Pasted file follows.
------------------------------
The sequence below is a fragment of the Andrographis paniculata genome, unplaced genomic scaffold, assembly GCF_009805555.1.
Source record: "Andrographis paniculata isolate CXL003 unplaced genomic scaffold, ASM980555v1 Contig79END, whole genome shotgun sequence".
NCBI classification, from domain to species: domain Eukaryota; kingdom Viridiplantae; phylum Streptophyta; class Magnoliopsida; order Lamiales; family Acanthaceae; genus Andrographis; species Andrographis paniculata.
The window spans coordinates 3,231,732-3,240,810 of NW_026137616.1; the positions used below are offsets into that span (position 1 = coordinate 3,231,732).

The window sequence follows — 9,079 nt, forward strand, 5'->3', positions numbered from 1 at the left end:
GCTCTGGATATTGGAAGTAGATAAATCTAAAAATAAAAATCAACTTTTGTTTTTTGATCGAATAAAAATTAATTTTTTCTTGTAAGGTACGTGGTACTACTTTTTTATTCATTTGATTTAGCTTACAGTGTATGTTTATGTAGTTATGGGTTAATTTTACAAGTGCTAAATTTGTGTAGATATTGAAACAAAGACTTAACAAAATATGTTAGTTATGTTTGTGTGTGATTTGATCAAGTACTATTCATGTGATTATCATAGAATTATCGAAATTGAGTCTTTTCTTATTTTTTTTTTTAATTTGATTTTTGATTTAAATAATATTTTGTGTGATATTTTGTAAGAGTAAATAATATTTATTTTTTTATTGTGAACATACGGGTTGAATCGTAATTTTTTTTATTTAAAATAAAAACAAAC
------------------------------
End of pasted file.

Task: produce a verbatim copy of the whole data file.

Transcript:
The sequence below is a fragment of the Andrographis paniculata genome, unplaced genomic scaffold, assembly GCF_009805555.1.
Source record: "Andrographis paniculata isolate CXL003 unplaced genomic scaffold, ASM980555v1 Contig79END, whole genome shotgun sequence".
NCBI classification, from domain to species: domain Eukaryota; kingdom Viridiplantae; phylum Streptophyta; class Magnoliopsida; order Lamiales; family Acanthaceae; genus Andrographis; species Andrographis paniculata.
The window spans coordinates 3,231,732-3,240,810 of NW_026137616.1; the positions used below are offsets into that span (position 1 = coordinate 3,231,732).

The window sequence follows — 9,079 nt, forward strand, 5'->3', positions numbered from 1 at the left end:
GCTCTGGATATTGGAAGTAGATAAATCTAAAAATAAAAATCAACTTTTGTTTTTTGATCGAATAAAAATTAATTTTTTCTTGTAAGGTACGTGGTACTACTTTTTTATTCATTTGATTTAGCTTACAGTGTATGTTTATGTAGTTATGGGTTAATTTTACAAGTGCTAAATTTGTGTAGATATTGAAACAAAGACTTAACAAAATATGTTAGTTATGTTTGTGTGTGATTTGATCAAGTACTATTCATGTGATTATCATAGAATTATCGAAATTGAGTCTTTTCTTATTTTTTTTTTTAATTTGATTTTTGATTTAAATAATATTTTGTGTGATATTTTGTAAGAGTAAATAATATTTATTTTTTTATTGTGAACATACGGGTTGAATCGTAATTTTTTTTATTTAAAATAAAAACAAAC